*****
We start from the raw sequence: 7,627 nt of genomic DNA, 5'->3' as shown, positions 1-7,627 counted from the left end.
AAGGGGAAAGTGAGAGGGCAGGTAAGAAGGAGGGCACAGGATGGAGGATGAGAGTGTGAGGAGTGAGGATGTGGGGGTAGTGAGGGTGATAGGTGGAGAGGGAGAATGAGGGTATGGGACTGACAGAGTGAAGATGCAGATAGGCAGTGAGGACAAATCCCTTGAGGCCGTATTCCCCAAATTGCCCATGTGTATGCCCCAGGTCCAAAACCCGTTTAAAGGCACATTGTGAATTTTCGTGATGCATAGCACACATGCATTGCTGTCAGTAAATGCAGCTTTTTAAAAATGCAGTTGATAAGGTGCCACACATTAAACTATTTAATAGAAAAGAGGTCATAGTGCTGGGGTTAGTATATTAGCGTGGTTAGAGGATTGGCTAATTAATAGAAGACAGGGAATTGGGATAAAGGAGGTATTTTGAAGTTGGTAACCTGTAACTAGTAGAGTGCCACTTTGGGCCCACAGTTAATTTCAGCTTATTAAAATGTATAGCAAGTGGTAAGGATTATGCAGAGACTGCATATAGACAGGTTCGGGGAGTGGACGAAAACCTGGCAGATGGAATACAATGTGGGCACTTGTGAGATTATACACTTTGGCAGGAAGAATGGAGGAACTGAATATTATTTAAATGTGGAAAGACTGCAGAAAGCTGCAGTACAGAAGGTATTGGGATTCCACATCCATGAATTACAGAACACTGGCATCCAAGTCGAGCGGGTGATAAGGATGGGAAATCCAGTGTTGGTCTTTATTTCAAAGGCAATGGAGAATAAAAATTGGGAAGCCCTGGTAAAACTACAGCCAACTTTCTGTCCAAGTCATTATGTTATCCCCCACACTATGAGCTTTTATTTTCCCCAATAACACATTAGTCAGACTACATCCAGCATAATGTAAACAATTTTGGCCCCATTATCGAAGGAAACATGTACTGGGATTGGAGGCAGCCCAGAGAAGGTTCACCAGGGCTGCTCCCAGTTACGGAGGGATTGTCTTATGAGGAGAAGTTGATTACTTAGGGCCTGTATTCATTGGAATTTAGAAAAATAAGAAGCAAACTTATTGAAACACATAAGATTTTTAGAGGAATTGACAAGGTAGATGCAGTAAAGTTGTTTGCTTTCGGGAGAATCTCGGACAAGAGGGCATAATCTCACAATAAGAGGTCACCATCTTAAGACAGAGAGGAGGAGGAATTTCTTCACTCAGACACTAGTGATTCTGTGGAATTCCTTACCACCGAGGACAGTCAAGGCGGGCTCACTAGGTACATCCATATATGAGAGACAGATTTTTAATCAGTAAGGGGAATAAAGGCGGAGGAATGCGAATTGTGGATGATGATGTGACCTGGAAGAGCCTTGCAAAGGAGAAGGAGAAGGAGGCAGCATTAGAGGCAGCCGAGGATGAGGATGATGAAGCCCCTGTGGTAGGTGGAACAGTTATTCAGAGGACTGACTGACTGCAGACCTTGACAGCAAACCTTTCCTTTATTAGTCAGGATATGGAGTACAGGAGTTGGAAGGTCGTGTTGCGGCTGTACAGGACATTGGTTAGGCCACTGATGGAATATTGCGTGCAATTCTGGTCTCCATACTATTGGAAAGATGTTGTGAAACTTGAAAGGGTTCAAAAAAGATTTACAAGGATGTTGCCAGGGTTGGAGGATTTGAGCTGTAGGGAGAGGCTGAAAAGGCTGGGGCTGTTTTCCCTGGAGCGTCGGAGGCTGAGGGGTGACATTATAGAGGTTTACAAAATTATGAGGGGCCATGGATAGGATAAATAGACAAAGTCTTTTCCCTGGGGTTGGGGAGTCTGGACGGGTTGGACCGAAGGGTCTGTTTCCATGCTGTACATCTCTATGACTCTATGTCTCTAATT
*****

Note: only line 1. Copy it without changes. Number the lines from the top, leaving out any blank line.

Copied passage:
We start from the raw sequence: 7,627 nt of genomic DNA, 5'->3' as shown, positions 1-7,627 counted from the left end.